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Deutsche Bahn autonomous shuttle, source: ioki

Railway operators examine autonomous shuttles for last mile

Automatic Train Operation, more commonly known as ATO, is becoming more and more familiar to the railway companies across Europe. Just in the Netherlands, two railway operators have already tested the technology and the third one plans to do this by the year’s end. Not only the autonomous trains attract the railway undertakings, but the self-driving shuttle minibuses are also interesting to them.

After two-year trials on the public roads in the Bavarian spa town of Bad Birnbach, Deutsche Bahn (DB) has moved further in examining the capabilities of the autonomous shuttles. In early October the operator opened the new two-kilometre route for the self-driving vehicles. It connects the town core with the local train station. The service is provided by ioki, the DB’s subsidiary, in order to test the last-mile journey. Two EZ10 minibuses produced by the France-based company EasyMile are running daily between the termini. “The eco-friendly electric bus has no driver, no steering wheel and no accelerator pedal. There is only one steward on board who can intervene if necessary,” ioki states.

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SBB & Mobility Carsharing autonomous shuttle, source: Mobility Carsharing
SBB & Mobility Carsharing autonomous shuttle, source: Mobility Carsharing

SBB tests

When the new autonomous vehicles will be introduced for the passengers on a regular basis, it is hard to forecast. But it is worth to note that the railway operators keep an eye on the innovation carefully. And Deutsche Bahn is not alone in examining the self-driving electric shuttles. The railway undertakings in other European countries have already gained experience in similar trials. For instance, Swiss national railway company SBB together with Mobility Carsharing, Zugerland Verkehrsbetriebe (ZVB), the City of Zug and the Zug Technology Cluster are testing the same EZ10 shuttles. The vehicles are running between Zug train station and the Zug Technology Cluster carrying up to nine people per time. By the end of this year, the pilot project is scheduled to be accomplished.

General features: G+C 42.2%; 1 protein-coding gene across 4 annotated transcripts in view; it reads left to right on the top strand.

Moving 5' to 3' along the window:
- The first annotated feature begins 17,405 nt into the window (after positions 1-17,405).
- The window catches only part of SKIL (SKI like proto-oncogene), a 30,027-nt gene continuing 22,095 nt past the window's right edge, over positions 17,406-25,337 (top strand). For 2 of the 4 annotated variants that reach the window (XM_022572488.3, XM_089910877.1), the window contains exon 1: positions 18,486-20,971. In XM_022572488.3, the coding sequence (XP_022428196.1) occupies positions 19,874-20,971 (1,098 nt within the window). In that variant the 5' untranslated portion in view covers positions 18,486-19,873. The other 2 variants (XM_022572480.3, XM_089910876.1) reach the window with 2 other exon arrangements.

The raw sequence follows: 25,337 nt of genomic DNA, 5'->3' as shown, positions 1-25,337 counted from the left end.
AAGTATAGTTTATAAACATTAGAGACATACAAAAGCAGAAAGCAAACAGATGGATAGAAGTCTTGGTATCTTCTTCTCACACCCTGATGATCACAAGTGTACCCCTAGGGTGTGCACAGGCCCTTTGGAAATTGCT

Afterwards, the participants will analyse the results and decide whether it is worth and safe to introduce self-driving vehicles as an integral part of the transport network. The similar tests with the EZ10 autonomous shuttles were also performed in Norway by Vy Buss (former Nettbuss), a subsidiary of the state-owned railway company Vy (former NSB). However, these trials were not dealt with delivering passengers to the train station.

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Deutsche Bahn autonomous shuttle, source: ioki
Deutsche Bahn autonomous shuttle, source: ioki

City or rural

DB considers the autonomous shuttles as a possible solution for the transport of the future in rural areas. With their help, the company hopes to improve the connectivity between the countryside and its train routes as well as, of course, reduce costs for the last-mile service. Currently, DB owns several bus companies that provide feeder connections for rural areas. Therefore, autonomous minibuses could replace the convenient buses on these routes.

Nevertheless, most of the experiments with self-driving vehicles are being carried out in the cities. Besides the railway undertakings, the city public transport operators also examine the innovation and even introduce it into their networks. Thus, in 2017 the worldwide company Keolis launched the self-driving service in Las Vegas, the first one in the U.S.

In June of this year, Wiener Linien, the operator of underground, tram and bus lines in the city of Vienna, started the same experiment. The Austrian company launched the auto.Bus – Seestadt project. It is dedicated to monitor and research the self-driving shuttle service in real-life conditions. The vehicle produced by another French company Navya is being carried passengers to/from Seestadt metro station on the two-kilometre route.

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Autonomous shuttle in Vienna, source: Wikimedia Commons
Autonomous shuttle in Vienna, source: Wikimedia Commons

Collisions

As is the case with the automated trains, the biggest challenge for the self-driving shuttles is an emergency stop. Of course, the developers equip the vehicles with cameras, sensors, software to detect the obstacles and react to them. However, real-life operations have already shown all the importance of this problem. In the past three years, several collision of the self-driving shuttles were recorded.

The first accident with the unmanned minibus happened in Las Vegas in November 2017. Notably, the minor collision took place during the first day of operation and the self-driving shuttle was hit by a human-driving lorry. After the investigation, the lorry driver was found to be at fault. “The driver of the truck was probably watching where his trailer was going, and didn’t notice where we were. The so-called “crash” happened in super slow motion, and merely dented the plastic panels on the front of the shuttle,” the Digital Trends reported. Similar accidents are not unique. Thus, a minor collision between the autonomous shuttle and a pedestrian was recorded in Vienna this year. Such examples prove that self-driving technology needs to be upgraded and improved in order to provide a safe service to customers. There is a lot of work to do for both transport companies and development teams.

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Author: Mykola Zasiadko

Mykola Zasiadko is editor of online trade magazines RailTech.com and RailFreight.com.

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